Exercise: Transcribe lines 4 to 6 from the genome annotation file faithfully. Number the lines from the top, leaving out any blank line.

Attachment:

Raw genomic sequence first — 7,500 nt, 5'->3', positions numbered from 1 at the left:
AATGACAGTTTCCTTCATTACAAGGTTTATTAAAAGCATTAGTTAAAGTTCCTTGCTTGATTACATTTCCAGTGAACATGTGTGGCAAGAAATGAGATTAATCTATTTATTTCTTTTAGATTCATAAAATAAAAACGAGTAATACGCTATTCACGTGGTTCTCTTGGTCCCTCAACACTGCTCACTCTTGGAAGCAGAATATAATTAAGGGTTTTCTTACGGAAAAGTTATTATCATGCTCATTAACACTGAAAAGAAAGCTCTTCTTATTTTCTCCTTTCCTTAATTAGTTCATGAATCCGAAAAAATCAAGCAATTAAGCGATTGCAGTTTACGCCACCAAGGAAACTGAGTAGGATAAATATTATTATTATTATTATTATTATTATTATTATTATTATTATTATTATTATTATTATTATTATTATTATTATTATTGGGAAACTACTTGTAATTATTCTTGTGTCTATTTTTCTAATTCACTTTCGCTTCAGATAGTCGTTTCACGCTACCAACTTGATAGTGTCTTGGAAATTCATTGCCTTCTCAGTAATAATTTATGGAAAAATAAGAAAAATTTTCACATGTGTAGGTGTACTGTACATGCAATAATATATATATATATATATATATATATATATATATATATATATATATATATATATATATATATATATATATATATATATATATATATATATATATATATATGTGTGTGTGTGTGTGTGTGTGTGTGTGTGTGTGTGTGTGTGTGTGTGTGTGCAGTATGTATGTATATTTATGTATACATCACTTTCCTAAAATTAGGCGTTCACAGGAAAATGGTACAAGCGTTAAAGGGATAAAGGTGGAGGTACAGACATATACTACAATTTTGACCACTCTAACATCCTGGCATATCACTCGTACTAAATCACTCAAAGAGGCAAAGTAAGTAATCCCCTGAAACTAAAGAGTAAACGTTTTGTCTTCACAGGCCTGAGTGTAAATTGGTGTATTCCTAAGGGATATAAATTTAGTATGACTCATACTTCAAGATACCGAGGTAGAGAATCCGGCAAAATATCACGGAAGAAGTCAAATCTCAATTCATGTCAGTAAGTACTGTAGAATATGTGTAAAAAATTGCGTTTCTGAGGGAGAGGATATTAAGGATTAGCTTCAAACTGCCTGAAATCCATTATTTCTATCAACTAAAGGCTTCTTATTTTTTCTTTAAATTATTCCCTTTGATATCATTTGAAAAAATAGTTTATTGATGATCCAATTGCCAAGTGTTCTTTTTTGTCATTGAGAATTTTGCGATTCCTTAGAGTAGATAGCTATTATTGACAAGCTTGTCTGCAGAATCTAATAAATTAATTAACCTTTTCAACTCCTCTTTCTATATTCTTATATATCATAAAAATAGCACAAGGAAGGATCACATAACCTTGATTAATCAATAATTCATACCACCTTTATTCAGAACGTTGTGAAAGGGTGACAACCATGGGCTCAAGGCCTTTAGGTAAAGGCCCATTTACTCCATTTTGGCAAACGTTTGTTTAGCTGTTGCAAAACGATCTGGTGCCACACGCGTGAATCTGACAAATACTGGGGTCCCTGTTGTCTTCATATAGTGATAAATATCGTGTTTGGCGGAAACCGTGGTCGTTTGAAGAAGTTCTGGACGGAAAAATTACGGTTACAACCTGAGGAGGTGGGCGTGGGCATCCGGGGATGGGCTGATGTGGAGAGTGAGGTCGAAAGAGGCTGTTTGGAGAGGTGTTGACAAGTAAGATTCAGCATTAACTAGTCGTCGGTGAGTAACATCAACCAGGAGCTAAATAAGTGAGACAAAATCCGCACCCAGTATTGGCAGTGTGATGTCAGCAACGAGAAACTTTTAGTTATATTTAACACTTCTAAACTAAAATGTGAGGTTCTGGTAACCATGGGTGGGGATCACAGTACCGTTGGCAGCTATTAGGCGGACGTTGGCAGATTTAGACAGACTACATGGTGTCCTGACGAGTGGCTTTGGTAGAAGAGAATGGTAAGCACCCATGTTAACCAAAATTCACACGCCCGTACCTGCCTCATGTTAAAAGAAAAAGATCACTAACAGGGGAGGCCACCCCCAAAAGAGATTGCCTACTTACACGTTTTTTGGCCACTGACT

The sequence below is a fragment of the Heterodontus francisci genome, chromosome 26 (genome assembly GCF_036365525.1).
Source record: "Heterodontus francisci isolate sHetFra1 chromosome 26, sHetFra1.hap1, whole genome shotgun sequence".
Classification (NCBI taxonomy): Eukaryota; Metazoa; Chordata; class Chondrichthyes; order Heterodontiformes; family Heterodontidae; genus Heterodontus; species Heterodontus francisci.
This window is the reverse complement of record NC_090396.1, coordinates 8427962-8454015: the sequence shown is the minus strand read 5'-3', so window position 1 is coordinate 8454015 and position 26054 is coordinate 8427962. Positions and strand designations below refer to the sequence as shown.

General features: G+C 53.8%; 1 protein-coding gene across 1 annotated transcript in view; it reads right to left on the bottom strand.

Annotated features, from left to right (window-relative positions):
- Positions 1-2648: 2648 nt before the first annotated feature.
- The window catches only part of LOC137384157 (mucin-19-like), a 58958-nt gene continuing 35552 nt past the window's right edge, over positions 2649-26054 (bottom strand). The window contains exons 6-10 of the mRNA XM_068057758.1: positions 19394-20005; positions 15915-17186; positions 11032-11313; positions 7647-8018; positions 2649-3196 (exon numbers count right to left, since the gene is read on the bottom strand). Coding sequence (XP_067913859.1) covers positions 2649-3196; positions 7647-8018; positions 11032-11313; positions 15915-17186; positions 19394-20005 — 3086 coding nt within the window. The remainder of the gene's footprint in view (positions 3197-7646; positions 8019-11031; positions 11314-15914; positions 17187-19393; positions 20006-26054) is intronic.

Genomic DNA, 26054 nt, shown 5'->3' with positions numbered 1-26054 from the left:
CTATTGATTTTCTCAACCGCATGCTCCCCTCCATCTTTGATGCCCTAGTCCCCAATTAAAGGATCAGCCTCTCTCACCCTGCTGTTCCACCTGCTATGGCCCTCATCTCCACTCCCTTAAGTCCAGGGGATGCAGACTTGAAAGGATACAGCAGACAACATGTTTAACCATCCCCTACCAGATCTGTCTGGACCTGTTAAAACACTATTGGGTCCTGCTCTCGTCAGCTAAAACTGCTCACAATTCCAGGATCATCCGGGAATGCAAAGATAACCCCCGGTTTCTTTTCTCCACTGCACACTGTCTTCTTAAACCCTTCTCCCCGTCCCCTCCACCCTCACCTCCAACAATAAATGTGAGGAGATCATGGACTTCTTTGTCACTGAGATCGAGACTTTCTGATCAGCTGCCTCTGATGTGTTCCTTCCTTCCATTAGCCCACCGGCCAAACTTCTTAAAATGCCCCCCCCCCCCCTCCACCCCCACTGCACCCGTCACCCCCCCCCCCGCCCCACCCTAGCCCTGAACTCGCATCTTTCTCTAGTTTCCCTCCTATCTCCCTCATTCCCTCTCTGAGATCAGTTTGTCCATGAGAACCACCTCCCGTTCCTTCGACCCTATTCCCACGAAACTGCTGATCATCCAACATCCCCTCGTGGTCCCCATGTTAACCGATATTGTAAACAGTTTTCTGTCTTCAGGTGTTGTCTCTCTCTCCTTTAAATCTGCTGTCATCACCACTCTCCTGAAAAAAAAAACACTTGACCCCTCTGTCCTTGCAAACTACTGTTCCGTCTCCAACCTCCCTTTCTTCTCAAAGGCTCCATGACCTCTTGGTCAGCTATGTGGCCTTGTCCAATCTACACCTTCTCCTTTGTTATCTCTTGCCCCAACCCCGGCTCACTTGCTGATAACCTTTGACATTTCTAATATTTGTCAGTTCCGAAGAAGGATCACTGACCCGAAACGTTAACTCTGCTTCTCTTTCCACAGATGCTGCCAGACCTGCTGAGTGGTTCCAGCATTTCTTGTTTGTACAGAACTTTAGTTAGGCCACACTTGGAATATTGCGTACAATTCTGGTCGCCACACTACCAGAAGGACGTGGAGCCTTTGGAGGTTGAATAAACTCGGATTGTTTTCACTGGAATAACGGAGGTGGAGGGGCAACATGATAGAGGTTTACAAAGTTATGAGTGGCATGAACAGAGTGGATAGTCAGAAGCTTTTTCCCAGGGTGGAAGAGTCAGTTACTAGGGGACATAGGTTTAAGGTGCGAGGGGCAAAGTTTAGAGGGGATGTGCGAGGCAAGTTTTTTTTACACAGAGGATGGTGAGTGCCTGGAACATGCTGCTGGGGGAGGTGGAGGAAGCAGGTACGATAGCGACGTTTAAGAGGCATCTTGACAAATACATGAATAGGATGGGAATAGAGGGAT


Source record: "Heterodontus francisci isolate sHetFra1 chromosome 26, sHetFra1.hap1, whole genome shotgun sequence".
Classification (NCBI taxonomy): Eukaryota; Metazoa; Chordata; class Chondrichthyes; order Heterodontiformes; family Heterodontidae; genus Heterodontus; species Heterodontus francisci.
This window is the reverse complement of record NC_090396.1, coordinates 8427962-8454015: the sequence shown is the minus strand read 5'-3', so window position 1 is coordinate 8454015 and position 26054 is coordinate 8427962. Positions and strand designations below refer to the sequence as shown.